Since many more Americans will soon be facing the same financial straits that I have for my adult life I thought I would provide you with some pointers on how to extend your food budget, if you have one. Or like me you go to the food bank/pantry to eke out a diet that contains more than ramen. Please note I detest ramen not because it is a poor food product but because as someone well below the poverty line (PDF) I have had to try and survive on it. First some suggestions for those that donate to food banks/pantries and some advice to those that cannot access a food bank or pantry for food.
If you are one that donates to food banks/pantries please do not provide ramen, or other starchy low value foods, what we crave are veggies; fresh if possible, protein; hopefully meats but a reasonable amount of beans is alright although due to high vegetable prices living on just beans all month creates cravings as well. Also processed meats and canned meats are not the same as fresh, I think the B complex vitamins we crave have been processed out of those. The exception to that is tuna but as a standby it is over provided.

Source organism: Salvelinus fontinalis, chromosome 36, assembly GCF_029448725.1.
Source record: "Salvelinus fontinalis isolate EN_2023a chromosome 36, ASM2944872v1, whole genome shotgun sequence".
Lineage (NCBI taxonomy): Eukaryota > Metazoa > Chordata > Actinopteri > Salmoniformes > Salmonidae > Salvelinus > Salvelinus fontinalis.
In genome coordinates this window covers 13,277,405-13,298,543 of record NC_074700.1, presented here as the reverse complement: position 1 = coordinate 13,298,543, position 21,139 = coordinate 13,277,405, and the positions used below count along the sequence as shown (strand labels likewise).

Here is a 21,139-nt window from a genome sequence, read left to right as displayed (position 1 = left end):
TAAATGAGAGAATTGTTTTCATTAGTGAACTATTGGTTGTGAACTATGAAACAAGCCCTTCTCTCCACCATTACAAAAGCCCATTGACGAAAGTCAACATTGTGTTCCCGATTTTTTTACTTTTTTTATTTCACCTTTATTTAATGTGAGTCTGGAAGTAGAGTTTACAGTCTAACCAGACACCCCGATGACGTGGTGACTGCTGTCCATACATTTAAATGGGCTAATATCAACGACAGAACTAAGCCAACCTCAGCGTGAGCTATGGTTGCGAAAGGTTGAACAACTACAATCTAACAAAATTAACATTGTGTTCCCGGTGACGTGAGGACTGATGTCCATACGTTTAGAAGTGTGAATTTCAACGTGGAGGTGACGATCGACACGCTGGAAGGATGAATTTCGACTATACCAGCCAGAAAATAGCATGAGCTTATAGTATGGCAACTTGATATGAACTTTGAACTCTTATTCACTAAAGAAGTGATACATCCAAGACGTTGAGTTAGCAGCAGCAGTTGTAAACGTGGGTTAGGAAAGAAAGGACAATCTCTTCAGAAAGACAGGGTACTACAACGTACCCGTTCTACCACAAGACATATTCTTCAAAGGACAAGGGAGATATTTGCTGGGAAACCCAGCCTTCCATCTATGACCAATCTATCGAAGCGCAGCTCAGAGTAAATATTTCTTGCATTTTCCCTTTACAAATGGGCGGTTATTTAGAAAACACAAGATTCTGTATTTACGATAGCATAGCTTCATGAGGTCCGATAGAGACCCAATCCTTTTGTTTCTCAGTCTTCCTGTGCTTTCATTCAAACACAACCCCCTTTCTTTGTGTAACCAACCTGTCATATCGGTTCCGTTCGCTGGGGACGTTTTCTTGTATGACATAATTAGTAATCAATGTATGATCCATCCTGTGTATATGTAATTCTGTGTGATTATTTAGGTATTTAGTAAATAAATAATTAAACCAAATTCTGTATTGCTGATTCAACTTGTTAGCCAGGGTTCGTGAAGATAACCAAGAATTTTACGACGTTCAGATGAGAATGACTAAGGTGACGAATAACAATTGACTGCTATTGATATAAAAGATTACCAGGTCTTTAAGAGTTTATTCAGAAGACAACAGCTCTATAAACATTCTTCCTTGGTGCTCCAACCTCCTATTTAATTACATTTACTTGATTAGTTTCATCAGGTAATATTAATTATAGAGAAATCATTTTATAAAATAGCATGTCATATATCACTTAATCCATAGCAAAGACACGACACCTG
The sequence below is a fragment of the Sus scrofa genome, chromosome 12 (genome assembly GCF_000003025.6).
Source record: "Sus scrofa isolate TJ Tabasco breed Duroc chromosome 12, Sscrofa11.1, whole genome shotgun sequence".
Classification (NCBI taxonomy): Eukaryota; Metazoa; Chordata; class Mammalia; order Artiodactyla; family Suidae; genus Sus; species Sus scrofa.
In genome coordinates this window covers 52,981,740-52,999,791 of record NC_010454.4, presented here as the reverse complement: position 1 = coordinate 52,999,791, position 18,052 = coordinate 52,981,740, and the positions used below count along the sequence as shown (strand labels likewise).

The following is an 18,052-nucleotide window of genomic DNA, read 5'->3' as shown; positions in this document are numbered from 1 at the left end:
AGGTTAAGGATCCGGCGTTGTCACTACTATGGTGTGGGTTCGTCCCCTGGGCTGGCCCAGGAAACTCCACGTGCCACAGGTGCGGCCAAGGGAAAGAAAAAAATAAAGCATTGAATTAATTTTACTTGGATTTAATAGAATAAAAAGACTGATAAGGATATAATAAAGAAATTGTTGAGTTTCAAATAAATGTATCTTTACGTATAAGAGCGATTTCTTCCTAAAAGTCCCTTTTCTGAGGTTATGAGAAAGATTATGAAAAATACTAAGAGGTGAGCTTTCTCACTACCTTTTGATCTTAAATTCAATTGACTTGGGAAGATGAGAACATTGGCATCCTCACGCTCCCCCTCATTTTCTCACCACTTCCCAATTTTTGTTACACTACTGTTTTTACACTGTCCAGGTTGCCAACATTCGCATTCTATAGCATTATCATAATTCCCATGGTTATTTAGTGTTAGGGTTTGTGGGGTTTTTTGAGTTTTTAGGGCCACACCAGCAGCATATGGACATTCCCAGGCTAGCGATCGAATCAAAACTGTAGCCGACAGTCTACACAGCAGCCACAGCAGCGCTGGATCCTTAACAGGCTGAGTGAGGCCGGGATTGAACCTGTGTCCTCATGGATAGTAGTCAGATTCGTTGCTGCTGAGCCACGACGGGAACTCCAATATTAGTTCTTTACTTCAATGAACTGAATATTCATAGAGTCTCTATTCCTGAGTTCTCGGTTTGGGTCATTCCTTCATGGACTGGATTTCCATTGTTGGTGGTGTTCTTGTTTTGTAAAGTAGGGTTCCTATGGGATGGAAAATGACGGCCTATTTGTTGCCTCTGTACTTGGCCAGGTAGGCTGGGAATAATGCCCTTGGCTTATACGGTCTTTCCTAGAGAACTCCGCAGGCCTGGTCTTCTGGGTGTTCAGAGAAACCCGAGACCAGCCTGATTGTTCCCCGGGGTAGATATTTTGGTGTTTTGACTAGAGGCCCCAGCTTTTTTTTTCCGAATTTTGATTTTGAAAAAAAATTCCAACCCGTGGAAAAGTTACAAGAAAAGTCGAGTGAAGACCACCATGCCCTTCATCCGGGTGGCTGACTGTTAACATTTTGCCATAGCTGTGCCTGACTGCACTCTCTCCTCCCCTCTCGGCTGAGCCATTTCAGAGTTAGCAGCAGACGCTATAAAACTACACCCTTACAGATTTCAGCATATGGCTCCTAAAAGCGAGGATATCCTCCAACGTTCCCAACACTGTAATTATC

If you are in food crisis try and find a food bank/pantry in your area. Sometimes the municipal phone number 211 can direct you to an appropriate agency or try local religious groups (some of those will proselytize so be prepared to have to be shamed and cajoled to eat). If you can not access food that way or like me they only allow monthly food that may only last a few days there are other options that you can try.
Dumpster diving once was a secret to survival that is being legislated out of reach for the poor. It used to be grocers would dump produce that was malformed or near the spoilage point in the dumpster behind the store. Now those same unacceptable foods are sent to the food banks/pantries. Also in some places it is a criminal act to be caught doing so proceed carefully.
What you can try is to take your pride and put it in your back pocket and ask produce managers for these scraps, you may have better luck by claiming the food is for your chickens or other livestock. Restaurants that cater to the wealthy will also be handling fresh produce so you may want to approach the kitchen staffs using the same reasons to try and get more food.